LIBN internship memoir

by Joe Malone

Long Island Business News is a weekly newspaper with three reporters and three editors. I first discovered Long Island Business News when I was e-mailed about the internship opening. I went onto libn.com and was impressed by both the website’s content and design. Most of the articles were blocked by a paywall, but each story had a descriptive headline and informative one-line abstract. The site’s presentation and selection of local news was far better than the local news source that I am used to (Newsday). My impression from browsing libn.com was that the people behind it were savvy and it would be valuable to see how it is all done.

It was surprising to find out that there is just one person in charge of the website. When I met the web editor, John Callegari, I learned that it is run by WordPress, which I am familiar with from using it in a past course.

When I arrived at the Ronkonkoma office for my first day, John showed me how to post items to the Movers & Shakers section of the website. Movers & Shakers, which also run in the weekly print issues, are blurbs that publicize business people who either move to a new job or get promoted. John instructed me on the process: copy the blurb from a Word doc and paste it into WordPress, write a headline, add tags to enhance search engine optimization, add hyperlinks, crop a photo into a square and resize it to 300 x 300, add the photo into two sections of WordPress, select the relevant category and author, and finally click on ‘save draft’ or ‘publish.’

Adding Movers & Shakers to the website was good practice for using WordPress, but thankfully I also spent plenty of time working on articles. I was assigned to re-write press releases into news style, and also to write stories dependent on my own reporting. Before interning with LIBN, I did not realize the prestige for press releases in the job of journalists. I learned that most story ideas come from press releases, and getting used to re-writing them would be essential. Often I made phone calls to get original quotes or gather more information. A handful of times, I went to events, like a press conference or groundbreaking ceremony, to get quotes and facts. My deadlines were often not stringent, so I spent a good deal of time preparing questions before doing interviews. Exercising question development was among the top things I got out of this internship.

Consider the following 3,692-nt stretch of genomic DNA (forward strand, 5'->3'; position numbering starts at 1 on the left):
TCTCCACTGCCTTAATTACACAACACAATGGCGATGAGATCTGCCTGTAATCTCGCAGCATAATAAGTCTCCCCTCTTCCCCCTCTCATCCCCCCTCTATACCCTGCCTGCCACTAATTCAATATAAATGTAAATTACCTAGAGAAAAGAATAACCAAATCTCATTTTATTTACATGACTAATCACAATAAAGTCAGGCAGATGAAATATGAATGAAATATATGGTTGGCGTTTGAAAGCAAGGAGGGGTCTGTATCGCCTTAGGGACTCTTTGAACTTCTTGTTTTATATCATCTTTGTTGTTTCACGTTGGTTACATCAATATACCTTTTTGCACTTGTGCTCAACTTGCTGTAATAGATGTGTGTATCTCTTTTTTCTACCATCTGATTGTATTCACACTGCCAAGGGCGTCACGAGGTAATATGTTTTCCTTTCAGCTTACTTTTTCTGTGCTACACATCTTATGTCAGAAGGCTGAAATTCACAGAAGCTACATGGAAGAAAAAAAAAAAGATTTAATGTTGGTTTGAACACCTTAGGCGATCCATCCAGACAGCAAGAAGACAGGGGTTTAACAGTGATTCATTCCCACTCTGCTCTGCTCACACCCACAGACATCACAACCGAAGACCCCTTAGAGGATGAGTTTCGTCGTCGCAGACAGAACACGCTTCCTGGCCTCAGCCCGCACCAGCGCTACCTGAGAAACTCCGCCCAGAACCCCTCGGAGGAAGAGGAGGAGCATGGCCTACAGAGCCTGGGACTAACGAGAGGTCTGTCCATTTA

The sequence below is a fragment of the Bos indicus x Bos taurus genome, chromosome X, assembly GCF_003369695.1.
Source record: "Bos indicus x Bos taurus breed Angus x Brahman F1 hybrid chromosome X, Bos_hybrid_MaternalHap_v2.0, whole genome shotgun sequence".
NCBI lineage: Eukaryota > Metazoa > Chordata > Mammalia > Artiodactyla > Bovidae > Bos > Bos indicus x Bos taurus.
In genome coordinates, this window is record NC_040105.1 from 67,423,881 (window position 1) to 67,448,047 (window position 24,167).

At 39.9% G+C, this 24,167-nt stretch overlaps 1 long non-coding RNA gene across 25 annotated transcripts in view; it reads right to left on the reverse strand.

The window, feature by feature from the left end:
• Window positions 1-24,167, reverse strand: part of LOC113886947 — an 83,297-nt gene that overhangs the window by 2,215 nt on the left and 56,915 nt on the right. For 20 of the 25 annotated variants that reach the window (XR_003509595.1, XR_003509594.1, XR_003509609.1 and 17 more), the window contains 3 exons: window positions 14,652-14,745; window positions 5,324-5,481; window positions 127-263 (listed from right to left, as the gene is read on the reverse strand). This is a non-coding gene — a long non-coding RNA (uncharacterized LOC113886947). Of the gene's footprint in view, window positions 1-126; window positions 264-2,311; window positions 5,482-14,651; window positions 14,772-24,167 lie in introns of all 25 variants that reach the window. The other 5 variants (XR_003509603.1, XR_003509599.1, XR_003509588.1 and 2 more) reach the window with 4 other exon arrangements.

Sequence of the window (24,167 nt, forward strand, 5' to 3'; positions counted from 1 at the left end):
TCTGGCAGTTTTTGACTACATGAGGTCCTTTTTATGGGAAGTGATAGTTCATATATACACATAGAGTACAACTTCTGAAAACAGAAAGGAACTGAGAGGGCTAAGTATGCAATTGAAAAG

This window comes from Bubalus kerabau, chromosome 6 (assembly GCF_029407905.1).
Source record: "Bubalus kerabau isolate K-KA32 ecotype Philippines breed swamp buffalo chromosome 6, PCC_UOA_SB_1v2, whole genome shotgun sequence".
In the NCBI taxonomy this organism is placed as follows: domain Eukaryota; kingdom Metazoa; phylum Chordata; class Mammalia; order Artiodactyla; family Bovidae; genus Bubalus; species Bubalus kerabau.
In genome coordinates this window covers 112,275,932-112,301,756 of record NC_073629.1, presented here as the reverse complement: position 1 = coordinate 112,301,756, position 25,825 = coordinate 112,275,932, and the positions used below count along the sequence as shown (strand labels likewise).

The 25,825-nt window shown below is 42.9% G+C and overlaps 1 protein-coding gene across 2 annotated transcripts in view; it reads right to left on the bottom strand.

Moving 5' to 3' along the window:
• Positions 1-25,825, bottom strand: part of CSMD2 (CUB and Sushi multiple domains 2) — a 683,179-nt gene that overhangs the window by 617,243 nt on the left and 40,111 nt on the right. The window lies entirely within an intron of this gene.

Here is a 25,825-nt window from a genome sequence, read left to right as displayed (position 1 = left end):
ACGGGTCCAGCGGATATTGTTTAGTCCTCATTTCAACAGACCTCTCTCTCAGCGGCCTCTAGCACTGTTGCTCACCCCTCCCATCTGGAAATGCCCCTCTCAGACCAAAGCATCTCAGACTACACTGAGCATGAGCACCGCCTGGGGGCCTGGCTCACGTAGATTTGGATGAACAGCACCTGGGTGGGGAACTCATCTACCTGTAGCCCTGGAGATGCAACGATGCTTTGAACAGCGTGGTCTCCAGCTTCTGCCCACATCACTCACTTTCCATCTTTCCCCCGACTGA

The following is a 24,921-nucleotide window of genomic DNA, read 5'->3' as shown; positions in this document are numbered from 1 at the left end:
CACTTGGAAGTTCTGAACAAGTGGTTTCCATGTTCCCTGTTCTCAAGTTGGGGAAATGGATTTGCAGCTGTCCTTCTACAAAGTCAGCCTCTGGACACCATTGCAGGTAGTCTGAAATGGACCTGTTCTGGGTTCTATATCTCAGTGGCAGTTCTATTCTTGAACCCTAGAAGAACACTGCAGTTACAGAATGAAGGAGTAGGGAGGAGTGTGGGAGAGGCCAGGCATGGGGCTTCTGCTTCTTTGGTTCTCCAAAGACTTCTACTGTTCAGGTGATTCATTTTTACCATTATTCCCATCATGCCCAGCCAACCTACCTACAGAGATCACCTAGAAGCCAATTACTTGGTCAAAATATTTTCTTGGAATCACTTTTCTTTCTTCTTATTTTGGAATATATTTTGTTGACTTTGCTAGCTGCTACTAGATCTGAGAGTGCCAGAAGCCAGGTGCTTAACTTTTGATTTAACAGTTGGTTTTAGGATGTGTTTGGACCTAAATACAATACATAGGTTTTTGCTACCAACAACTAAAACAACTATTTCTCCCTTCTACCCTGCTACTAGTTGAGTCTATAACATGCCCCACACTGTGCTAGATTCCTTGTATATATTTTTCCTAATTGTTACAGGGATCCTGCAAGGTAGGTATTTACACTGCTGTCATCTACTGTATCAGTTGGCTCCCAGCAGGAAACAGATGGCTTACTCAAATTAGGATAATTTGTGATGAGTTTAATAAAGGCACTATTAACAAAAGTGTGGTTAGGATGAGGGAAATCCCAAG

The editors generally complimented my work, but also gave me feedback about style errors, or information that should have been included. Since the purpose of the internship was for me to learn, it was always nice when one of the editors gave me constructive comments about my articles.

My first internship, with Long Island Business News, introduced me to the basics of how professional journalists perform and the operation of a real newspaper/news-site. I feel more prepared for my next opportunity, and hopefully I will get the chance to have another internship before graduating so I am even more ready for succeeding in a professional job.

 

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